New Hampshire-based Sig Sauer reports they have recently delivered their Next Generation Squad Weapons system to the U.S. Army for testing and evaluation.
Sig is one of three contractors who last year got the nod from the Pentagon to continue with the NGSW program, which is designed to replace 5.56mm NATO small arms– such as the M4 Carbine and M249 Squad Automatic Weapon– in the Army’s frontline units. Sig’s entry consists of an in-house-designed lightweight high-performance 6.8mm (.277-caliber) hybrid ammunition, NGSW-AR lightweight machine guns, NGSW-R rifles, and suppressors.
Notably, the other two competitors vying for the NGSW contract are formed by consortiums, whereas Sig is it going alone– with components of their system produced at their Arkansas and New Hampshire facilities.
“The Sig Sauer Next Generation Squad Weapons system is the only submission entirely designed, engineered and manufactured by a single American company,” said Ron Cohen, Sig’s president, and CEO. “We are proud to deliver this comprehensive solution to the U.S. Army, with new capabilities to enhance mission effectiveness for our soldiers on the battlefield.”
Sig says their ultra-light 6.8mm NGSW-AR, left, and NGSW-R, right, are the “most comprehensive solution to meet the requirements of the Next Generation Squad Weapons to enhance mission effectiveness.” (Photo: Sig)
Sig’s belt-fed MG 6.8mm machine gun, which is submitted as the NGSW-AR, is billed as being 40% lighter than the M249 but with “dramatically reduced felt recoil.” It has ambidextrous AR-style ergonomics, quick detach magazines, increased M1913 rail space, and a quick-detach Sig-developed suppressor.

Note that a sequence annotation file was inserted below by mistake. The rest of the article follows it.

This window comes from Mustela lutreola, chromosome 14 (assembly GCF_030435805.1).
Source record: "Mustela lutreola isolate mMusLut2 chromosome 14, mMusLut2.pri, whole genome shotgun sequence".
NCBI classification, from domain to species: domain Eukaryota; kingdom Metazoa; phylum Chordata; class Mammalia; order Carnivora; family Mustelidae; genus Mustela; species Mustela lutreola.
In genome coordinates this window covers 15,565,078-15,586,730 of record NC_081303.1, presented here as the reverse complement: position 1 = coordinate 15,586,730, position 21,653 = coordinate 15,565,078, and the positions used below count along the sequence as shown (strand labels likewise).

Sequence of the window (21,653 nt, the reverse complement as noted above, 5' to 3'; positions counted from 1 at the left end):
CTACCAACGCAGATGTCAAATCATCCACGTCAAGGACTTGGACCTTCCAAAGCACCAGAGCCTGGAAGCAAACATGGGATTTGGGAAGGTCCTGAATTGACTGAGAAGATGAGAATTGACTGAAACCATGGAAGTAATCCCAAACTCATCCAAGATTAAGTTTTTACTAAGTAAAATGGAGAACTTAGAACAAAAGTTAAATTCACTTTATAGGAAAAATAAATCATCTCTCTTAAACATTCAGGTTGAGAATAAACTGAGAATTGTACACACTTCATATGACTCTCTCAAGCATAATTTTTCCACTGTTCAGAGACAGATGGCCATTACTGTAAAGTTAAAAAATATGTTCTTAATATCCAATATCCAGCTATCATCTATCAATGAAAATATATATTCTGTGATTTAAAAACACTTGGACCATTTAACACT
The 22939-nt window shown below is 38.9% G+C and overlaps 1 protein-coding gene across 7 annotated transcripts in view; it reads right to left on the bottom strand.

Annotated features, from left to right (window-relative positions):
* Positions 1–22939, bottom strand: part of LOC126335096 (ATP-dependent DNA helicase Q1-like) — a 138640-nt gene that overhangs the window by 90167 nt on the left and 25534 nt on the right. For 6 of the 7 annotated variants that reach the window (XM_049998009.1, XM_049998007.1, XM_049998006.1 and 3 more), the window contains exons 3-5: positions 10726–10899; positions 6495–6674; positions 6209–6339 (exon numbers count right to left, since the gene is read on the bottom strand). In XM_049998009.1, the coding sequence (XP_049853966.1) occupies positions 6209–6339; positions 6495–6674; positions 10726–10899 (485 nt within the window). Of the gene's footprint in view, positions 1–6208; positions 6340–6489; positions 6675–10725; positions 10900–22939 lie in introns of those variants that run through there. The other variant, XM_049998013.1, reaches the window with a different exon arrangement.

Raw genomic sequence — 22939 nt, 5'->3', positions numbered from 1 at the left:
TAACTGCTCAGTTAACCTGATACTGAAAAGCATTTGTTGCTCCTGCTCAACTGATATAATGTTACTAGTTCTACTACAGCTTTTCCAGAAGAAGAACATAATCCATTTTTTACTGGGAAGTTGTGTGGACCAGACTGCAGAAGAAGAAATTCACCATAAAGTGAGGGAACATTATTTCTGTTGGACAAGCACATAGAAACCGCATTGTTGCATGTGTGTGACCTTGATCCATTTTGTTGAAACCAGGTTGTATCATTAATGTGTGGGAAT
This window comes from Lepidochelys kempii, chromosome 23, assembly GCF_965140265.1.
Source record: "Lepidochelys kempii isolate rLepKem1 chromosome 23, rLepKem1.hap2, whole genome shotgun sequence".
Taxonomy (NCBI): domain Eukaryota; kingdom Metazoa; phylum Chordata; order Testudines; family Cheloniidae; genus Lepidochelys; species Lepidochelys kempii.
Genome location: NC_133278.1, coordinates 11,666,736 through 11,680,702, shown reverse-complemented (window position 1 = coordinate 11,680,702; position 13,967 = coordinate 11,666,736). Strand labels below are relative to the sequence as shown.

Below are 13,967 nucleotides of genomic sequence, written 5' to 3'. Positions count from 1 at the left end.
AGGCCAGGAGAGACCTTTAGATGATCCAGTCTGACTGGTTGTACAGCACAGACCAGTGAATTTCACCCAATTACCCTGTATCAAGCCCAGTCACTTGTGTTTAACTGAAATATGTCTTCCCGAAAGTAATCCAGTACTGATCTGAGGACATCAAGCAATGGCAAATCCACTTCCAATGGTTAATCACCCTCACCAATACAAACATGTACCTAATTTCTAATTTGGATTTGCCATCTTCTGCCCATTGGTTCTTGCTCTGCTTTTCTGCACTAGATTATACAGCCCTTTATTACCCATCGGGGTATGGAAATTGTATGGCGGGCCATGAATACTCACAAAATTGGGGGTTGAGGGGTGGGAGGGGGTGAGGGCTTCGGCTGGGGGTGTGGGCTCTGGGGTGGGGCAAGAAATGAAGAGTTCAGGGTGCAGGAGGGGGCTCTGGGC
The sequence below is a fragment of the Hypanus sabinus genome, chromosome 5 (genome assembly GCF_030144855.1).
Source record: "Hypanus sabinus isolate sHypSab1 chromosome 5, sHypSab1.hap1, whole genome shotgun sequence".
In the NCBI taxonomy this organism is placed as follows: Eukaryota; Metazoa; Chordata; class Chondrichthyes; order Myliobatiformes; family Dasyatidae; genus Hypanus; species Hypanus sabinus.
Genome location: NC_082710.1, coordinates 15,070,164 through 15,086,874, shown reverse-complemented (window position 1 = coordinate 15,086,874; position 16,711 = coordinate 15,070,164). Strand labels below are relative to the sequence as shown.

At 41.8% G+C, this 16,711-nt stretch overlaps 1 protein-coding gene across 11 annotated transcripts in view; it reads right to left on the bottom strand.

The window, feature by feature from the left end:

Meanwhile, Sig’s MCX Spear rifle, submitted as the NGSW-R rifle, is also chambered in the new 6.8mm cartridge, has a fully collapsible and folding stock, rear and side charging handle, free-floating reinforced M-LOK handguard, fully ambi controls, and a quick-detach suppressor.
Sig’s hybrid 6.8mm submitted as part of the NGSW program is not your average commercial load and shouldn’t be confused with cartridges such as the 6.8mm Remington SPC. (Photo: Sig)
One competing group that Sig is matched against is spearheaded by General Dynamics Ordnance & Tactical Systems, who is working with Beretta, to produce their RM277 NGSW platform which uses True Velocity’s 6.8mm composite-cased cartridge.
The RM277 NGSW platform is created by General Dynamics OTS, working with Beretta, and uses True Velocity’s 6.8mm composite-cased cartridge. (Photos: Chris Eger/Guns.com)
The third suitor for the program is defense contractor AAI/Textron, which has subcontracted with ammo maker Winchester-Olin and firearms icon Heckler & Koch, to design their own unique NGSW contender.
The Army plans to purchase 85,986 NGSW systems to replace guns in combat units first. Ultimately, the winner could stand to deliver 250,000 NGSWs and 150 million rounds of ammo plus options for further contracts.
While few of us ever thought we’d have a blacked-out lever-action hunting rifle on our wish list, here we are with not one, but two. The Marlin Dark series was followed by the Henry X-Model, both American-made levers.